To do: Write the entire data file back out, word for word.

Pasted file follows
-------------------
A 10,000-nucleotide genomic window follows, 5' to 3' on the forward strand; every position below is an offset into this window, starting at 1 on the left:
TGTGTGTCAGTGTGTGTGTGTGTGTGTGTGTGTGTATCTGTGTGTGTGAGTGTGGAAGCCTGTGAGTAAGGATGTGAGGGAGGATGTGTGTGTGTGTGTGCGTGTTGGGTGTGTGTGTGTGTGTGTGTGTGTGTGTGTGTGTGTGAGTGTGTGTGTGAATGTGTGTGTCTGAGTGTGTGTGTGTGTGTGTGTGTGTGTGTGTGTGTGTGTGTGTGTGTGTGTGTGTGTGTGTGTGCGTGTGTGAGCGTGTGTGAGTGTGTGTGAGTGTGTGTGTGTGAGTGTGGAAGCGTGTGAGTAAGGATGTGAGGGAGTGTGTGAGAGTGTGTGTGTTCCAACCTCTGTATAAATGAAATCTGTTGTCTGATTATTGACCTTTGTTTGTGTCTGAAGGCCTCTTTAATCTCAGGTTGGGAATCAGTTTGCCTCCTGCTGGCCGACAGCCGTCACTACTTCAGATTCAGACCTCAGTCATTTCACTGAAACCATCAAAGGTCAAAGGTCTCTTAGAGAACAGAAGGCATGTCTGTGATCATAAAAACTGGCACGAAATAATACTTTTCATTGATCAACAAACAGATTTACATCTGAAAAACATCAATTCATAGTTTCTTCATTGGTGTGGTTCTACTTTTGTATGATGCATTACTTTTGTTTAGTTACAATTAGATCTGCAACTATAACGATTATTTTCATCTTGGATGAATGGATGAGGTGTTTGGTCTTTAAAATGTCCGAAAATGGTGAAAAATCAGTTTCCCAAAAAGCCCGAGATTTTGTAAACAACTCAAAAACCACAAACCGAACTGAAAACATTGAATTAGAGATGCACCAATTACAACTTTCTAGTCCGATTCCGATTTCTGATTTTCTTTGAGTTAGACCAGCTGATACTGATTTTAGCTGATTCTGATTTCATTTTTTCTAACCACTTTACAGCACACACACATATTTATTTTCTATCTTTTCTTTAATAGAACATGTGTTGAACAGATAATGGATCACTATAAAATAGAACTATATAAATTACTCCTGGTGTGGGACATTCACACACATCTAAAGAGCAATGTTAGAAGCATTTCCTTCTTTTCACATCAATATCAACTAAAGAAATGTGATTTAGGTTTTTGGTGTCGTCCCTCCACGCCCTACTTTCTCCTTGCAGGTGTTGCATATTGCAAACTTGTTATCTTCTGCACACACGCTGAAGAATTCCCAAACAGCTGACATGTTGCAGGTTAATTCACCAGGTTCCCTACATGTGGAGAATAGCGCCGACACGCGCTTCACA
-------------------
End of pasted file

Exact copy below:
A 10,000-nucleotide genomic window follows, 5' to 3' on the forward strand; every position below is an offset into this window, starting at 1 on the left:
TGTGTGTCAGTGTGTGTGTGTGTGTGTGTGTGTGTATCTGTGTGTGTGAGTGTGGAAGCCTGTGAGTAAGGATGTGAGGGAGGATGTGTGTGTGTGTGTGCGTGTTGGGTGTGTGTGTGTGTGTGTGTGTGTGTGTGTGTGTGTGAGTGTGTGTGTGAATGTGTGTGTCTGAGTGTGTGTGTGTGTGTGTGTGTGTGTGTGTGTGTGTGTGTGTGTGTGTGTGTGTGTGTGTGTGCGTGTGTGAGCGTGTGTGAGTGTGTGTGAGTGTGTGTGTGTGAGTGTGGAAGCGTGTGAGTAAGGATGTGAGGGAGTGTGTGAGAGTGTGTGTGTTCCAACCTCTGTATAAATGAAATCTGTTGTCTGATTATTGACCTTTGTTTGTGTCTGAAGGCCTCTTTAATCTCAGGTTGGGAATCAGTTTGCCTCCTGCTGGCCGACAGCCGTCACTACTTCAGATTCAGACCTCAGTCATTTCACTGAAACCATCAAAGGTCAAAGGTCTCTTAGAGAACAGAAGGCATGTCTGTGATCATAAAAACTGGCACGAAATAATACTTTTCATTGATCAACAAACAGATTTACATCTGAAAAACATCAATTCATAGTTTCTTCATTGGTGTGGTTCTACTTTTGTATGATGCATTACTTTTGTTTAGTTACAATTAGATCTGCAACTATAACGATTATTTTCATCTTGGATGAATGGATGAGGTGTTTGGTCTTTAAAATGTCCGAAAATGGTGAAAAATCAGTTTCCCAAAAAGCCCGAGATTTTGTAAACAACTCAAAAACCACAAACCGAACTGAAAACATTGAATTAGAGATGCACCAATTACAACTTTCTAGTCCGATTCCGATTTCTGATTTTCTTTGAGTTAGACCAGCTGATACTGATTTTAGCTGATTCTGATTTCATTTTTTCTAACCACTTTACAGCACACACACATATTTATTTTCTATCTTTTCTTTAATAGAACATGTGTTGAACAGATAATGGATCACTATAAAATAGAACTATATAAATTACTCCTGGTGTGGGACATTCACACACATCTAAAGAGCAATGTTAGAAGCATTTCCTTCTTTTCACATCAATATCAACTAAAGAAATGTGATTTAGGTTTTTGGTGTCGTCCCTCCACGCCCTACTTTCTCCTTGCAGGTGTTGCATATTGCAAACTTGTTATCTTCTGCACACACGCTGAAGAATTCCCAAACAGCTGACATGTTGCAGGTTAATTCACCAGGTTCCCTACATGTGGAGAATAGCGCCGACACGCGCTTCACA